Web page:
In frustration, my mother recently admitted she had tried to drain it herself with a sterilized sewing needle and pressure. She was unsuccessful, and lucky it didn't get infected. When I took her to a hand surgeon about two weeks ago, he was scandalized both that it was so large and that she'd tried to drain it herself in frustration because her doctor hadn't referred her timely. He said she was lucky not to have infected the joint with her improvised drainage attempt, because she could have potentially lost the finger. We had cold-called the hand surgeon, without a referral, by the way. Unfortunately, the joint is totally shot, no cartilage left, and rubbing bone on bone. Because of the extent of the damage, the whole joint will have to be resurfaced and the finger will be splinted for at least 3-4 weeks and then she may have to have some physical therapy. Mind you, my mother used to play a concert grand piano that still sits, growing dusty, in her living room. Chopin, Scriabin, Brahms. She played well but has had so much pain in her hands in recent years due to some of her autoimmune issues that she gave up playing. One of my mother's few pleasures in life at this point is her garden, some photos of which have been shown on this same blog. She is, as I said, left handed and so she's really had a lot of pain when she works in the garden. But it's one of the only things that makes her happy so she wouldn't give it up even though it hurts. You can see a little laceration on that cyst/tumor. That was a gardening injury. The hand surgeon told her to cut out the garden stuff until she had it off. So that's only two months in the hottest part of the year when she shouldn't tend her garden. Yeah, I'm sure that's not going to happen. Maybe when it's splinted she won't garden. I hope.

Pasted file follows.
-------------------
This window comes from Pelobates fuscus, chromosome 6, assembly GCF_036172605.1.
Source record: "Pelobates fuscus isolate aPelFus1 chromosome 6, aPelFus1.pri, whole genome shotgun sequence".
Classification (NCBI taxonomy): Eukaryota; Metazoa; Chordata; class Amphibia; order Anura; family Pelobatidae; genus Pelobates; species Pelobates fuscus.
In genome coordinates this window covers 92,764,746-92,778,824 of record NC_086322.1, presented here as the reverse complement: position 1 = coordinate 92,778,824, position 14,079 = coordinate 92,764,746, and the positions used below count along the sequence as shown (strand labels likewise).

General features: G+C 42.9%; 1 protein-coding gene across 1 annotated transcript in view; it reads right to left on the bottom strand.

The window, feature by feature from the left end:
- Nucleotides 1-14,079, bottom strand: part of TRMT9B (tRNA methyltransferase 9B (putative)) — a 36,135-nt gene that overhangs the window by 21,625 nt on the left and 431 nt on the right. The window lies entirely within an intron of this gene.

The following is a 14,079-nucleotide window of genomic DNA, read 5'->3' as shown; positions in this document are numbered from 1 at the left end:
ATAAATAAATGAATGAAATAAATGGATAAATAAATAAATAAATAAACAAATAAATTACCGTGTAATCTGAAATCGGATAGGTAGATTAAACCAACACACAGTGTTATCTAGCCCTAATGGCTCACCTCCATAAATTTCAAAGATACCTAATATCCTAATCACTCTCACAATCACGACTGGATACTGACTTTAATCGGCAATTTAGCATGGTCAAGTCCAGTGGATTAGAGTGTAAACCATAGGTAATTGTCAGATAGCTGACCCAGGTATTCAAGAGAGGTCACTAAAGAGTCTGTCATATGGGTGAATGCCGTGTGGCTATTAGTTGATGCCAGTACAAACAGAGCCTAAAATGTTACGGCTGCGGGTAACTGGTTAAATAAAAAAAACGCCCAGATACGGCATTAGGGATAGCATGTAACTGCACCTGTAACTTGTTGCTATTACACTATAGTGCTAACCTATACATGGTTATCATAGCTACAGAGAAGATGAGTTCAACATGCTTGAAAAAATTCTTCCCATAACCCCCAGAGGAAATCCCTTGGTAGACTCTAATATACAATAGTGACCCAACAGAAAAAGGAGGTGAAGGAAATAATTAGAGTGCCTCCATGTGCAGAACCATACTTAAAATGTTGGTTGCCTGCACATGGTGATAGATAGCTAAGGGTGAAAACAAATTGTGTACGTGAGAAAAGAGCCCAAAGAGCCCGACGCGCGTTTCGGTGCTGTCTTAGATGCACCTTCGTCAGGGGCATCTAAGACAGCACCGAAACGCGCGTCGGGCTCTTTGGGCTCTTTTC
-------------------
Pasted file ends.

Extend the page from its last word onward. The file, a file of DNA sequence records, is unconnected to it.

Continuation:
Because they will have to sedate her for the surgery, she had to go for preoperative testing, which was, of course, to be ordered by her regular physician. This appalling doctor, who was steadfastly refusing to even listen to my concerns that she had lost 23 pounds since August and now weighed only 113 lbs at a height of 5' 3", said doing surgery on her finger was a waste and that he could just stick a needle in it and drain it. When I clarified that it was not a regular fluid filled cyst and that it was synovial fluid, which is extremely viscous, and that the joint would have to be resurfaced to help prevent recurrence, he looked at me vacantly (you know, the who the fuck are you look?), obviously surprised I even knew what synovial fluid was. He still ordered the tests since we already had a date for the surgery and hey, it's money in his pocket, right? They can bill Medicare for drawing the blood right in his office. Woohoo, more $$$! Well, I didn't even like how they drew the blood there. Gentle, these people are not. I'm left with this feeling that is oddly like what I feel when I see that I don't like how someone acts with one of my kids when they're sick. Whether it's my youngest child getting sutured, or the oldest being treated too roughly in an ER, it's just that instantaneous "Don't you dare treat them/touch them/ignore them like that!" feeling. That's now the feeling that I have when I see medical people dealing with my mom. It was another one of those moments you remember... the moment when you realize that they really can't do this stuff alone anymore, because it's akin to leaving a baby with wolves.